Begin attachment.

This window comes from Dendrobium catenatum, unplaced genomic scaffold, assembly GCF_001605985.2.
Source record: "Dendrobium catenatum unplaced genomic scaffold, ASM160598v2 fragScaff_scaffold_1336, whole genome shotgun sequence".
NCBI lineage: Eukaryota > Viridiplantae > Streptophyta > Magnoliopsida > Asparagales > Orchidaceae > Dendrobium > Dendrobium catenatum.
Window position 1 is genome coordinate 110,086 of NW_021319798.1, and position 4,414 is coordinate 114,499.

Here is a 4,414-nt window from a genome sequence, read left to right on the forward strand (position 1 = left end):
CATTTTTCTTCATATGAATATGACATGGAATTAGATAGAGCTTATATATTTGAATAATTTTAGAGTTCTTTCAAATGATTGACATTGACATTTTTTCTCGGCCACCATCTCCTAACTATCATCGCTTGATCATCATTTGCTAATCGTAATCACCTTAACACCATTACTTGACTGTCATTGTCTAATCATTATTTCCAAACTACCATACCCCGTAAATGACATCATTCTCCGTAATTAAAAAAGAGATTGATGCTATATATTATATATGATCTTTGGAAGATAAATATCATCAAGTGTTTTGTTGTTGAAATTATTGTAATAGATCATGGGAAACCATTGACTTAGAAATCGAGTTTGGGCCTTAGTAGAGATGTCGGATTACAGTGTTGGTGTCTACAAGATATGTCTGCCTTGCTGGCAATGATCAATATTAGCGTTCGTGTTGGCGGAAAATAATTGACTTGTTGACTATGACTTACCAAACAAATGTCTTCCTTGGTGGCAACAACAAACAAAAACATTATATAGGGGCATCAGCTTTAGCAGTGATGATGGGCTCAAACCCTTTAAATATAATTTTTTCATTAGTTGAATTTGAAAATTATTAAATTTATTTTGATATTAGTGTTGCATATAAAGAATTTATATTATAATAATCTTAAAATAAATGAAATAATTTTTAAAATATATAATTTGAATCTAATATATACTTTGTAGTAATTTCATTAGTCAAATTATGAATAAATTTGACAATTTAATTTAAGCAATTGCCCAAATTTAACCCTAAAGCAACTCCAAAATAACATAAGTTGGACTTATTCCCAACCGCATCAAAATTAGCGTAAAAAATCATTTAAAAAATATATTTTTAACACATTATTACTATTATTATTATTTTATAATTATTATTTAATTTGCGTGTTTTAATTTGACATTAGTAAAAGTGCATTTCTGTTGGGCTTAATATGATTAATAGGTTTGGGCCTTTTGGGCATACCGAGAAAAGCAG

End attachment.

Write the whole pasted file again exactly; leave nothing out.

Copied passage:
This window comes from Dendrobium catenatum, unplaced genomic scaffold, assembly GCF_001605985.2.
Source record: "Dendrobium catenatum unplaced genomic scaffold, ASM160598v2 fragScaff_scaffold_1336, whole genome shotgun sequence".
NCBI lineage: Eukaryota > Viridiplantae > Streptophyta > Magnoliopsida > Asparagales > Orchidaceae > Dendrobium > Dendrobium catenatum.
Window position 1 is genome coordinate 110,086 of NW_021319798.1, and position 4,414 is coordinate 114,499.

Here is a 4,414-nt window from a genome sequence, read left to right on the forward strand (position 1 = left end):
CATTTTTCTTCATATGAATATGACATGGAATTAGATAGAGCTTATATATTTGAATAATTTTAGAGTTCTTTCAAATGATTGACATTGACATTTTTTCTCGGCCACCATCTCCTAACTATCATCGCTTGATCATCATTTGCTAATCGTAATCACCTTAACACCATTACTTGACTGTCATTGTCTAATCATTATTTCCAAACTACCATACCCCGTAAATGACATCATTCTCCGTAATTAAAAAAGAGATTGATGCTATATATTATATATGATCTTTGGAAGATAAATATCATCAAGTGTTTTGTTGTTGAAATTATTGTAATAGATCATGGGAAACCATTGACTTAGAAATCGAGTTTGGGCCTTAGTAGAGATGTCGGATTACAGTGTTGGTGTCTACAAGATATGTCTGCCTTGCTGGCAATGATCAATATTAGCGTTCGTGTTGGCGGAAAATAATTGACTTGTTGACTATGACTTACCAAACAAATGTCTTCCTTGGTGGCAACAACAAACAAAAACATTATATAGGGGCATCAGCTTTAGCAGTGATGATGGGCTCAAACCCTTTAAATATAATTTTTTCATTAGTTGAATTTGAAAATTATTAAATTTATTTTGATATTAGTGTTGCATATAAAGAATTTATATTATAATAATCTTAAAATAAATGAAATAATTTTTAAAATATATAATTTGAATCTAATATATACTTTGTAGTAATTTCATTAGTCAAATTATGAATAAATTTGACAATTTAATTTAAGCAATTGCCCAAATTTAACCCTAAAGCAACTCCAAAATAACATAAGTTGGACTTATTCCCAACCGCATCAAAATTAGCGTAAAAAATCATTTAAAAAATATATTTTTAACACATTATTACTATTATTATTATTTTATAATTATTATTTAATTTGCGTGTTTTAATTTGACATTAGTAAAAGTGCATTTCTGTTGGGCTTAATATGATTAATAGGTTTGGGCCTTTTGGGCATACCGAGAAAAGCAG